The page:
Beijing green lights local ChatGPT rivals and other AI applications alike
- Local authorities in Beijing pledge to support enterprises looking to rival the success of ChatGPT creator OpenAI.
- As of October last year, Beijing was home to 1,048 “core AI companies,” making up more than one-third of the total number of AI firms in China.
- The city has attracted more than 40,000 AI talents, which is more than 60% of the country’s total talent in the field.
Over the last decade, China has grown to be an indisputable leader in the artificial intelligence (AI) field. As of October last year, its sprawling capital city houses 1,048 “core AI companies”, making up more than one-third of the total number of such firms in the country. There are more than 40,000 AI talents in the city, and according to a paper released recently, the number accounts for more than 60% of the country’s total talent in the field.
The white paper, published by the Beijing Municipal Bureau of Economy and Information Technology, stated that the capital city has been among the top Chinese cities in published AI papers and in the number of state-level AI open innovation platforms. For context, 10 out of 24 platforms are within Beijing itself. Beijing also has 30 of the top 100 institutions in the world regarding the number of patents granted.
Even the world’s largest pre-trained AI model comes from Beijing. WuDao 2.0, developed by the Beijing Academy of Artificial Intelligence, is recognized with 1.75 trillion parameters to simulate conversational speech, write poems, understand images, and even generate recipes. The academy runs a research facility backed by the Beijing municipal government and the Ministry of Science and Technology.
“Focusing on accelerating the construction of AI innovative applications, Beijing has actively explored new models and paths for the development of the AI industry and made remarkable progress in scientific and technological innovation, integrated application, ecological environment construction, and institutional innovation,” according to an official from the Beijing Municipal Bureau of Economy and Information Technology.
Given Beijing’s feat in the field, the white paper says that the government will “support leading enterprises to create a large model that is benchmarked against ChatGPT, build an open-source framework, and form a breakthrough in the development of the artificial intelligence industry.” The paper also states that local government agencies are increasingly opening up data sources for use toward such aims, including in the fields of public service guides, finance, taxation, and urban management.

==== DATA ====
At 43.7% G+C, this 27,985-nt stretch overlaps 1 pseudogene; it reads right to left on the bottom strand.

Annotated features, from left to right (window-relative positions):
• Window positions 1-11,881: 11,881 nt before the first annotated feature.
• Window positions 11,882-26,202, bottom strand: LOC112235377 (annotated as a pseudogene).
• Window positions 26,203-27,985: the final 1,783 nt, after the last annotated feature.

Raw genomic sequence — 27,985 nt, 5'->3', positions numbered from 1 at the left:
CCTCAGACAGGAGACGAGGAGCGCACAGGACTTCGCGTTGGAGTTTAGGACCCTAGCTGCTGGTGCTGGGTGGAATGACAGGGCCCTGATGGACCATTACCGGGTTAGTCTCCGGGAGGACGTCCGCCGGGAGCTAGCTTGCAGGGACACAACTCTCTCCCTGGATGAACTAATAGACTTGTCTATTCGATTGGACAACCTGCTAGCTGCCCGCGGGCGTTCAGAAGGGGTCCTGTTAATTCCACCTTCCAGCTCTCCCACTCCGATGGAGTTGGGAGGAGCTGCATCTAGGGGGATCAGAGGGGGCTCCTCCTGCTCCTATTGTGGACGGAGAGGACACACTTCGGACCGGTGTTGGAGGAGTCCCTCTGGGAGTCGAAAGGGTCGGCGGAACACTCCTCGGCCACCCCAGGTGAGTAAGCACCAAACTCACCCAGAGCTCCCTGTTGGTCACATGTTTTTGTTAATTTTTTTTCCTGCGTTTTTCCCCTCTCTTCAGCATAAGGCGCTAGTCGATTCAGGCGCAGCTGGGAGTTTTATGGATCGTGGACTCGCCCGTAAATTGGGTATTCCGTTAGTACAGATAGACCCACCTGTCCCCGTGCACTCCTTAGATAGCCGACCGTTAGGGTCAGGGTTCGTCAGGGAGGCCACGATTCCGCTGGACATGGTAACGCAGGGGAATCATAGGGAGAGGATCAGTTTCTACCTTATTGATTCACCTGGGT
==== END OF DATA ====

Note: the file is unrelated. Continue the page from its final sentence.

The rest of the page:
China’s attempt at ChatGPT
Chinese authorities are known to have heavy control over internet content, often blocking sites or censoring content that does not sit well with Beijing. To the surprise of many, ChatGPT is not officially blocked in China. However, OpenAI does not allow users in the country to sign up. Nevertheless, over the past two weeks, Chinese technology giants have announced their intentions to launch ChatGPT-style products, joining the AI arms race sparked by the popular chatbot.
Some of China’s biggest tech firms that have announced their plans to develop their own versions of ChatGPT include Baidu, Alibaba, JD.com, and NetEase. Most of these tech giants are expected to rollout preview versions of the technology in March this year.
It will be interesting to see how exactly the technology develops in China given that over the last two years, there has been intense scrutiny from Chinese regulators on the country’s technology firms, which has seen the introduction of new regulations covering issues such as antitrust and data protection.
While the green light from authorities in Beijing promises China’s position in the global arms race, it doesn’t guarantee a scrutiny-free journey for the local firms that would embark on their own ChatGPT-like journey.